WILLISTON, N.D. – Bond was set at $150,000 Friday for a man charged in connection with a hit-and-run that killed a 31-year-old Mississippi man.
David George Krause, 28, is charged with manslaughter and leaving the scene of an accident involving death, both Class B felonies.
Anthony Scoggins, a crane operator and father of three from Mississippi, died Dec. 5 after he was run over by a pickup outside of J Dub’s Bar and Grill in Williston.
Adam Vanderlinde, one of two passengers in the pickup, said the three men knew Scoggins had been run over, court records say. Vanderlinde said he felt a bump, looked back and saw the body, according to the court affidavit.
Police interviewed Krause on Wednesday and he said he was made aware that Scoggins had been run over by his vehicle, court records show.
Krause consented to a search of his cell phone and police found a Dec. 6 text message from Matthew Swanson, the other passenger, that read “Dude, that guy passed away last night … We should really do something. I feel terrible.”
A report from the state medical examiner’s office shows that Scoggins died of head and face injuries as a result of being run over by a vehicle, court records say.
Police interviewed the three men on Wednesday, after days of issuing pleas to the public for help in locating the pickup and the men involved. Investigators identified the men after reviewing surveillance footage and interviewing J Dub’s employees, who helped lead police to the men.
Swanson told police that on the night of the accident, he and Vanderlinde entered the four-door pickup on the passenger side, and an intoxicated male who was outside mumbled something to the group, according to the court documents.
The man attempted to return to the bar before returning to the truck and “threw punches” at Vanderlinde, who was seated in the backseat, Swanson told police. Krause was driving and quickly left the scene, Swanson told police, according to the court documents.
Police executed a search warrant at Krause’s residence and seized a four-door GMC Sierra pickup with Arizona plates.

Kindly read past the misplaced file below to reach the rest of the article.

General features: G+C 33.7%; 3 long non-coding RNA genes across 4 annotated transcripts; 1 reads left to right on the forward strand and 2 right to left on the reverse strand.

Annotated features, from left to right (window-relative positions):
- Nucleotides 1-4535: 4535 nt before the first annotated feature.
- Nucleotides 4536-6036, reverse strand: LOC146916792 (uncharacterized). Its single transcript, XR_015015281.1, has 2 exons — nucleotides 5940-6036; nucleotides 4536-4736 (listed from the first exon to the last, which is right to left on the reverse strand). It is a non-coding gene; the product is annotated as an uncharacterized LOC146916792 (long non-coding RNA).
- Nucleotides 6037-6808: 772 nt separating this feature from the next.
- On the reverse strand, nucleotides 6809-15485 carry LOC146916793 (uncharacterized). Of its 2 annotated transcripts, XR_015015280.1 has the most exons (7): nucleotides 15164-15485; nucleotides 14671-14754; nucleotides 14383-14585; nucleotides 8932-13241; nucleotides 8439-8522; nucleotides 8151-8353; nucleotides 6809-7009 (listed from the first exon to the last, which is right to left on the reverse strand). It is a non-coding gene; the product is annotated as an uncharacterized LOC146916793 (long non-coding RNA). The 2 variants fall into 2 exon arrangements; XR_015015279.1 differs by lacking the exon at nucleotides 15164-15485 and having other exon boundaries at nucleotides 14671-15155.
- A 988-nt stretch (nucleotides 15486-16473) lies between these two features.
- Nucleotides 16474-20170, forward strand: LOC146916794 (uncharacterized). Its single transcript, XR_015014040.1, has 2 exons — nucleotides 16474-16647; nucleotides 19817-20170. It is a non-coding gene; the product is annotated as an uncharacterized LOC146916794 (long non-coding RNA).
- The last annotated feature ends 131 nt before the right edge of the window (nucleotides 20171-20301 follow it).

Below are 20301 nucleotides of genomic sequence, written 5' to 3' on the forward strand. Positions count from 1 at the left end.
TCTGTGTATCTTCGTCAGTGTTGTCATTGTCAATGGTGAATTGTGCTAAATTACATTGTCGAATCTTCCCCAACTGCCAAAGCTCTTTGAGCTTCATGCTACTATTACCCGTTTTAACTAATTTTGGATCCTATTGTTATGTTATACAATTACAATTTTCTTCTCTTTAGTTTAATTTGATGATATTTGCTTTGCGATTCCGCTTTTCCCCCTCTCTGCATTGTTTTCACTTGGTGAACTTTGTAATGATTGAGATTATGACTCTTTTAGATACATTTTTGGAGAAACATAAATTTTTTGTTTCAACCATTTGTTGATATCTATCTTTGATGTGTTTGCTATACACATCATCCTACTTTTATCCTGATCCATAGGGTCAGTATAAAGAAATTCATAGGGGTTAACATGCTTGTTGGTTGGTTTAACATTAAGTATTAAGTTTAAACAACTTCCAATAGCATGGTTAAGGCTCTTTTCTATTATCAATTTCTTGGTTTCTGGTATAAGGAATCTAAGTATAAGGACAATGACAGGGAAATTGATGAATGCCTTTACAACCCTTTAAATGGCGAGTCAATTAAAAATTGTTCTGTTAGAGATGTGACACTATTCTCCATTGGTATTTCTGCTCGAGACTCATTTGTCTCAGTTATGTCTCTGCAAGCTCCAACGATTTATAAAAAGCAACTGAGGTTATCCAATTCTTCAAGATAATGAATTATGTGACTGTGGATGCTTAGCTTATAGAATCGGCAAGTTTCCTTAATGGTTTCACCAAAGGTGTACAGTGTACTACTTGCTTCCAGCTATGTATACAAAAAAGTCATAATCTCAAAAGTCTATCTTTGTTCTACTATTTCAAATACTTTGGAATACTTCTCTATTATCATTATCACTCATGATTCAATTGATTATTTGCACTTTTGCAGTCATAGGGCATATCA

Vanderlinde told police he and Krause washed the truck in the days after the incident because there were handprints on the vehicle, court records say. They also removed evidence from the rear wheel and tire, Vanderlinde told police.
Krause told police he washed his truck about noon on Monday.
Court information originally said Krause is from Delano, Minn., but he said in court his address is Alpine, Wyo.
Defense attorney James Thompson said Krause been doing construction work in the Bakken for about a year.
Kirsten Sjue, assistant Williams County state’s attorney, said she could not comment on whether Swanson or Vanderlinde will face charges.
In court Friday, Thompson argued for a lower bail his client, in part because Krause turned himself in to police.
Thompson said that Krause was not aware police were looking for him because the description of the pickup officers released did not match his. Thompson said the man was standing next to or hanging onto the pickup and Krause thought he may have run over the man’s foot.
“It’s not a normal hit-and-run,” Thompson said.
Sjue disputed that Krause voluntarily went to police.
“He was basically tracked down by law enforcement,” Sjue said.
After the court hearing, Thompson said Scoggins was trying to start an altercation with the group and grabbed the side of the vehicle as they tried to pull away. Thompson said Krause did not speed off.
“It seems like a situation where the decedent put himself at risk,” Thompson said.